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Weekly Alibi Waking Ned Devine

By Devin D. O'Leary

JANUARY 19, 1999:  If you want to see the crass Hollywood version of sentiment, then go see Patch Adams. If you want to see the real deal, though, pack your bags for Ireland and buy a ticket to Waking Ned Devine.

The love child of freshman writer/director Kirk Jones, Waking Ned Devine is a humble, happy-go-lucky and utterly charming modern fairy tale. By dumping the prefab pathos and movie star manipulating that America's movie studios love to wallow in (so what Oscar-nominated actress is dying of cancer this week?), Jones creates a genuinely touching and sincerely funny fable about fortunes, friendships and fakery.

Jackie O'Shea (Ian Bannen) and Michael O'Sullivan (David Kelly) are a couple mischievous pensioners with one shared obsession--winning the national lottery. Having been born and bred in the tiny town of Tully More, Jackie and Michael are lifelong friends with a schoolboy talent for getting into trouble. When the duo discovers that someone in their rural village has actually won the lottery, they set out to uncover the lucky sod and "become his best friend." How hard can the task be? There are only 52 people in the entire town of Tully More. After investing several bottles of whiskey and eighteen chicken dinners in an effort to smoke out their newly wealthy neighbor, though, Jackie and Michael have gotten little more than drunk and stuffed.

Eventually, our tenacious gold diggers realize that their much beloved neighbor, good old Ned Devine, is missing. Turns out that Mr. Devine was the lucky sod with the winning lottery ticket. Unfortunately, the shock of winning such a big prize gave the poor fellow a fatal heart attack. With no living relatives, Ned's prize money will have to go unclaimed. A tragedy, that. Inspired by a portentous dream, though, Jackie decides it's his duty to masquerade as Ned Devine in order to claim the prize money. Eventually, every nutty member of the Tully More community is involved in a frantic plot to deceive a visiting lottery official in hopes of sharing in the massive jackpot.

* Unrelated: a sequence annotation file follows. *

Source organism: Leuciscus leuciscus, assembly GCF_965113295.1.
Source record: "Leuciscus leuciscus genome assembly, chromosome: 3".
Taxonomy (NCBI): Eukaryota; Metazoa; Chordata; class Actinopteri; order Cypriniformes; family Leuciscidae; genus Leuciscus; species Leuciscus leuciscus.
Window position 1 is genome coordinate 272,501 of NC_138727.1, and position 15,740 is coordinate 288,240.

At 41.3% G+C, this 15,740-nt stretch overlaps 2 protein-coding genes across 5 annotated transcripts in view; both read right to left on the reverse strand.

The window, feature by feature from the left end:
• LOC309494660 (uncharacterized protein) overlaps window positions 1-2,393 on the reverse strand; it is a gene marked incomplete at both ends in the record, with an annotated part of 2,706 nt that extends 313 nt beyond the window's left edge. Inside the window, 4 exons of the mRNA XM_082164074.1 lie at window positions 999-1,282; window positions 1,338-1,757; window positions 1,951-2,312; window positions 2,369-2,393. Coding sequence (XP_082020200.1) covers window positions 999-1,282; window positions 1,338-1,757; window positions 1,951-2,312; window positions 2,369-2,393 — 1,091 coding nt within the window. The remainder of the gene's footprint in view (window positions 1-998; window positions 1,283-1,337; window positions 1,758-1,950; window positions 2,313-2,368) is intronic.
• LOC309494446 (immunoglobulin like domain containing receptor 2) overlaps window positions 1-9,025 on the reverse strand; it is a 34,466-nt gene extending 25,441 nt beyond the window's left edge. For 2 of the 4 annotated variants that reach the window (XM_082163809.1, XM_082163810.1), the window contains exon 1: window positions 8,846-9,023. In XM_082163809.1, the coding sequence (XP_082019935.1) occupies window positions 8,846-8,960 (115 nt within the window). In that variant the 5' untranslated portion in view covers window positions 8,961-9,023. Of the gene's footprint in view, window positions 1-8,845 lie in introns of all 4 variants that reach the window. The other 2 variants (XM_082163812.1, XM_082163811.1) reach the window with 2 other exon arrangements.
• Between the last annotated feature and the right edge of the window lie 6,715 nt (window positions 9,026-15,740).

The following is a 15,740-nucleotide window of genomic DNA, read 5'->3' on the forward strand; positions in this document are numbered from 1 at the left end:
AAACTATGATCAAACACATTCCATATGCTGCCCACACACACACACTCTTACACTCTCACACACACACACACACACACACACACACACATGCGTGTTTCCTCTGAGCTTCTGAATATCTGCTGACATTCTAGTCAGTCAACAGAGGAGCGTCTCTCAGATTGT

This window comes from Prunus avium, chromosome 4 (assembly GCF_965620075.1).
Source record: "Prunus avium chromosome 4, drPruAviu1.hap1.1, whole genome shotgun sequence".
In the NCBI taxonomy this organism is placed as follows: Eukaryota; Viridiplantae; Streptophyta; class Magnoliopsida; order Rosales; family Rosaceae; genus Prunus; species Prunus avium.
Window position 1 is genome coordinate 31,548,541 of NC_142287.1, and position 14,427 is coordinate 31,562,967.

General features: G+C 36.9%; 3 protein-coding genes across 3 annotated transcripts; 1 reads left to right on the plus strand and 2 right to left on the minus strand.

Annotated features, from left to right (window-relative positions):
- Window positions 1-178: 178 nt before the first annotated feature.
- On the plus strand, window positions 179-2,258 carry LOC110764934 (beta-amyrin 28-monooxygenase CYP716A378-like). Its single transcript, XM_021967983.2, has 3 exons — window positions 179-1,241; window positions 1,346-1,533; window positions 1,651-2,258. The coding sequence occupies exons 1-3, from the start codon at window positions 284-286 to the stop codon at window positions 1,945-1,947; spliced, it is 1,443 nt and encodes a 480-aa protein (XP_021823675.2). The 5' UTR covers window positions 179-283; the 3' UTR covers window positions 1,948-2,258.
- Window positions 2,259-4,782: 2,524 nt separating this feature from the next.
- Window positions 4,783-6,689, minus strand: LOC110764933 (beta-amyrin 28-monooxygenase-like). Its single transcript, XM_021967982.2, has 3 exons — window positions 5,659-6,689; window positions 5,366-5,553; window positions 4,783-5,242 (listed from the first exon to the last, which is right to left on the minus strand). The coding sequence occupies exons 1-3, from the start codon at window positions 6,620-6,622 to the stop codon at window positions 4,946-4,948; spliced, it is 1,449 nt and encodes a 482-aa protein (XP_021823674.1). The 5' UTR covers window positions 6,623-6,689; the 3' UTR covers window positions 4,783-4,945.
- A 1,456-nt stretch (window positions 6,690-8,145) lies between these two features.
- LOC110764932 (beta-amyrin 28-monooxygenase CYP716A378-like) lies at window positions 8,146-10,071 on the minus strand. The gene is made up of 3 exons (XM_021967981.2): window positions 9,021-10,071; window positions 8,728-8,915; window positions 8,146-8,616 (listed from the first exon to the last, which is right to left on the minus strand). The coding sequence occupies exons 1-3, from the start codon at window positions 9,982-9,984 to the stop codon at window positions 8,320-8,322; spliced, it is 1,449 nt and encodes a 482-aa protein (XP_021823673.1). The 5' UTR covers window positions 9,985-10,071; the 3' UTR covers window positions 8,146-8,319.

Apparently, Mr. Jones had difficulty getting this film made--a fact that makes its current praise all the sweeter. If he'd cast two handsome young actors in the lead roles, Jones admits, the film could have gotten financed right away. Fortunately, the filmmaker stuck to his guns. Senior stars Bannen and Kelly add much to the charm of this film. Bannen's Jackie O'Shea is a brash optimist, full of dreams and get-rich-quick schemes. Kelly's Michael O'Sullivan is the more reserved sidekick, constantly scared and doubtful, but always there to do the dirty work. Instead of casting his film with pretty Hollywood faces, Jones went for an entire ensemble of wrinkled and decidedly real faces. This isn't some touristy portrait of the Emerald Isle. This is the real thing--naked, motorcycle-riding codgers and all.

Fans of director Bill Forsyth's 1983 hit Local Hero will certainly find a worthy successor in this more energetic, less surreal, but equally endearing comedy about small-town European life. Like Local Hero, Waking Ned Devine is packed with colorful characters, a warmly human story and some sparkling little moments of humor. Whereas recent Hollywood films have labored long and hard to jerk the tears from our eyes and coax a laugh or two from our throats, Waking Ned Devine earns such tributes effortlessly.

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